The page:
The Early Case Assessment Checklist: Early Case Assessments Part II

From John DeGroote’s Settlement Perspectives


In “Easier Said than Done:  Early Case Assessments Part I” we defined an “Early Case Assessment program” as “a disciplined, proactive case management approach designed to assemble, within 60 days, enough of the facts, law, and other information relevant to a dispute to evaluate the matter, to develop a litigation strategy, and to formulate a settlement plan if appropriate.”

Agreeing on a definition is one thing.  Executing on it is another.

Individual approaches to ECA may vary, but the one thing I can tell you with confidence is what I look for in an Early Case Assessment.  Whether it’s communicated in a notebook or in a meeting or at a presentation, I’m looking for that 80 percent of what I will ever know about a case we discussed in Part I — not just our side of the case or how we should win.

The Early Case Assessment Checklist

My approach to ECA seeks each of the 15 items listed below, with 2 caveats:  (i) in some cases a few of these items will be better discussed at a high level than circulated in written form; and (ii) the level of formality required for any of these is up to you. 

My Early Case Assessment checklist includes:

a.  The Facts

  1. A Claims Summary:  An executive summary of the plaintiff’s claims and the defendant’s response;
  2. The Other Side’s Position:  The complaint, demand letter, response, or whatever you may have containing the other side’s position and perspective unfiltered and in their own words;
  3. A Timeline:  A timeline showing the relevant facts and key dates, linked to supporting documents;
  4. Interview Summaries:  Summaries of, and witness evaluations from, all key interviews, including interviews of witnesses that might not be friendly;
  5. The Documents:  The 10 best documents for each side of the case;
  6. Your Experts:  A summary of expert testimony required or desired and likely candidates to serve as consulting and testifying experts;
  7. The Themes:  A concise statement of each side’s likely themes; 

b.  The Law

  1. The Jury Charge.  A draft jury charge;
  2. A Summary of Legal Issues.  A summary of additional legal issues and likelihood of success of legal motions (such as motions for summary judgment);

c.  The Forum, Your Opposition and More

  1. A Venue Analysis.  A memo evaluating the court, the jury pool, past verdicts in similar cases, and the applicable appellate court’s rulings on similar issues;
  2. The Opposition.  A memo analyzing opposing counsel, his/her team, his/her trial experience and any cases of note;
  3. Other Circumstances.  A memo highlighting other circumstances affecting all parties and stakeholders (customer impact, potential for similar cases, etc.);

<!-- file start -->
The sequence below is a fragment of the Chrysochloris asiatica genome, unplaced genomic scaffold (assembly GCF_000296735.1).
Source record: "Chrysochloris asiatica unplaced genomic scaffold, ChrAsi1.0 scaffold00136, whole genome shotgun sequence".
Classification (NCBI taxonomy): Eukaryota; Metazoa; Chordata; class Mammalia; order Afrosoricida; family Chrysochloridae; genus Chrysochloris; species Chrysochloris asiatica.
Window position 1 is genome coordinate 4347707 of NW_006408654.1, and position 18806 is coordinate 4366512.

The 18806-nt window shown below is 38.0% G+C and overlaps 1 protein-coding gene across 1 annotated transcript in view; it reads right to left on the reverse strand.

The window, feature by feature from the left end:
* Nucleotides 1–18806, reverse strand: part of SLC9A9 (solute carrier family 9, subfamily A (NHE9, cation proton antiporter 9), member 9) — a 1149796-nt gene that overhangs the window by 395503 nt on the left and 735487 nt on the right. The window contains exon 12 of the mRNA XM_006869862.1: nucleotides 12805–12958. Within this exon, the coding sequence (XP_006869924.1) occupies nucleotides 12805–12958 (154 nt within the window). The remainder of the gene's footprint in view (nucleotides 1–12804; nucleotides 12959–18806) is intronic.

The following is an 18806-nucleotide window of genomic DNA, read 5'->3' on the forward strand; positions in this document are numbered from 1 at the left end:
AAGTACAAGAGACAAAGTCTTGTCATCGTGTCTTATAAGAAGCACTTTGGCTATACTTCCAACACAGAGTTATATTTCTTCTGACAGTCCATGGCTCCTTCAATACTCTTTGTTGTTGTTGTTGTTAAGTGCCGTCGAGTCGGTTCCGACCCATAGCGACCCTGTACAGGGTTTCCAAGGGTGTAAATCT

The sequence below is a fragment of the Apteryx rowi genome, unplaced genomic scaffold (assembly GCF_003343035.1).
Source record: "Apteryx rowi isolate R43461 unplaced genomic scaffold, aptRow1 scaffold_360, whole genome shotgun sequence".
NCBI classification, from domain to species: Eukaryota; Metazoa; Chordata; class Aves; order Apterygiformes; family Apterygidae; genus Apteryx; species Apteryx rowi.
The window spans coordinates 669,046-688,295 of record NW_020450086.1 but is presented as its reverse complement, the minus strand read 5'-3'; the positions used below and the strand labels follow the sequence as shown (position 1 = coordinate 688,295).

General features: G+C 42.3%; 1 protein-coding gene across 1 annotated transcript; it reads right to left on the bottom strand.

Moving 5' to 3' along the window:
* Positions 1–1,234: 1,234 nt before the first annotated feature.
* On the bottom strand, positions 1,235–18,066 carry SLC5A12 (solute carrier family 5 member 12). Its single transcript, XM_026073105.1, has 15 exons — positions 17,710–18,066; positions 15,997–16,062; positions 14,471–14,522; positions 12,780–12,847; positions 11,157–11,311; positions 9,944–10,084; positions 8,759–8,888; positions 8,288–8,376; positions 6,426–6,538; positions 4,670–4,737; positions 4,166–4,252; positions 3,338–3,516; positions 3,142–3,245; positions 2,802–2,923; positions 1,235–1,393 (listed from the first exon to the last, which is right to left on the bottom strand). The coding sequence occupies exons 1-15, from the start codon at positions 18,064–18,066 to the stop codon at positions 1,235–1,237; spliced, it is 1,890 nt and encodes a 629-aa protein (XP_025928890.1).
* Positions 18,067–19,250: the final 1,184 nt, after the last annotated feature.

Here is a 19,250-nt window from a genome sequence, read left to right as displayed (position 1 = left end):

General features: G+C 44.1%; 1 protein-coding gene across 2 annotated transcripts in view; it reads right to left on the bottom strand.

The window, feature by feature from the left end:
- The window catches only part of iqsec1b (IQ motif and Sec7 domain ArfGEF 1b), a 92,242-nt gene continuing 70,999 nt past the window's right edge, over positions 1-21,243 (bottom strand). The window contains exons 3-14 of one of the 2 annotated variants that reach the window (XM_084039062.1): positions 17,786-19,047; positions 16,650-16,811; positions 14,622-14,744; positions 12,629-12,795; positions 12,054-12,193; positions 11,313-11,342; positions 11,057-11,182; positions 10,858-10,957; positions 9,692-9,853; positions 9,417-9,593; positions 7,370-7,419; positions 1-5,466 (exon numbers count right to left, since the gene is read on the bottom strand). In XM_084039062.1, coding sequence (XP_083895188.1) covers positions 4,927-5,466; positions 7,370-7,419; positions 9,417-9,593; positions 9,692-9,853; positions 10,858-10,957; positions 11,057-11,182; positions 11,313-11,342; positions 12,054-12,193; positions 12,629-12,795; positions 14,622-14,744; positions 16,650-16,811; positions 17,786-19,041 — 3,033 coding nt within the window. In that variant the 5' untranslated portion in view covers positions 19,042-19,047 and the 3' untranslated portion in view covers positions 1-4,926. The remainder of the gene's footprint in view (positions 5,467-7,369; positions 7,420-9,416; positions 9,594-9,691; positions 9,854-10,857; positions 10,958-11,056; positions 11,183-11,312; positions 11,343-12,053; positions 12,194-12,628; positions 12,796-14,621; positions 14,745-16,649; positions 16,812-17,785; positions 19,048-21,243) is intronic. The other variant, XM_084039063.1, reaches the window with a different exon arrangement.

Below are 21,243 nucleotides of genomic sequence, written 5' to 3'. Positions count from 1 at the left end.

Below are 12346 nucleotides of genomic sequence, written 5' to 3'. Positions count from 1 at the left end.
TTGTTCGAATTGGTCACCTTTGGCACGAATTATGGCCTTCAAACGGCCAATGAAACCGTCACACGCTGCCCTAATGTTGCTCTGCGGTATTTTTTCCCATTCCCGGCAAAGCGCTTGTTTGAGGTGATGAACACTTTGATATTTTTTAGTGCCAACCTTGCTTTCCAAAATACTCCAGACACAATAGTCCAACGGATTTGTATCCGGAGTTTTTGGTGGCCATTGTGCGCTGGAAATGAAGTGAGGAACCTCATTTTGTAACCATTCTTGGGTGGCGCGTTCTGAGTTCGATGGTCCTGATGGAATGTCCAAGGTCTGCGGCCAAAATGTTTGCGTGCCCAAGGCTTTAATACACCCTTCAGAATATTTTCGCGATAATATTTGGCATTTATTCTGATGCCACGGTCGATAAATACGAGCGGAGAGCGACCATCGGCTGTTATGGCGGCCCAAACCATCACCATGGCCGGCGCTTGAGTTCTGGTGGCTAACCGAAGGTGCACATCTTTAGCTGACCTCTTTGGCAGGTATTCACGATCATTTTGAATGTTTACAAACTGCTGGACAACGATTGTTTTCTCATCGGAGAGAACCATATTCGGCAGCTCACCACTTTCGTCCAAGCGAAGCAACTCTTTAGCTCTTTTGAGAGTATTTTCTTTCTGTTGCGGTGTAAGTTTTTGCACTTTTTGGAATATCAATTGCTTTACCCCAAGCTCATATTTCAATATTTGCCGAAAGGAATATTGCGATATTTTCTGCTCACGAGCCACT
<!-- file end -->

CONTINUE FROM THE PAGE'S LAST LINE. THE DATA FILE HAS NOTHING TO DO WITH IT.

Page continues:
d.  The Plan

  1. Your Strategy.  An outline of the case strategy — and recognize that formulating this strategy must be an interactive process between counsel and client;
  2. The Budget.  A realistic budget to take the case to (and through) trial, including relevant assumptions, a case timeline, and any potential for an alternative billing arrangement; and
  3. A Settlement Plan.  A settlement plan and supporting analysis.

This list might sound like a lot, and it is — but it’s nothing more than your case will require, at some point, in the future.  I outlined in Part I how I came to truly understand that a client and its lawyers are about to invest effort, money and years in a case, with choices to be made and risks to be taken along the way.  I have had critical facts turn against me midway through a case, and I’ll be you have, too.  Wouldn’t you rather know before the case that Mr. Smith will say the light was red?  Or that Ms. Smith has notes to prove that nobody intended to form a partnership at that meeting?

If done right, an Early Case Assessment program can be well worth the time, effort and money it will require.  How to implement the Early Case Assessment will be the topic of Part III of this series, and we will explore what you’ll actually get from a good ECA in Part IV and Part V.

 

I welcome comments on this or any post. Please feel free to comment using the “Add Your Perspective” link above, whether you use your actual name or pseudonym.  If you don’t feel comfortable commenting directly on this site, I can easily be reached by email at jd[at]johndegroote[dot]com.

                        author

John DeGroote

John DeGroote is a nationally recognized practitioner, author and speaker known for settling disputes and getting deals done, both as a business executive and as an advocate. With particular expertise in early case assessment, detailed case analysis, and innovative disposition techniques, Mr. DeGroote’s background includes service as Chief Legal Officer… MORE >

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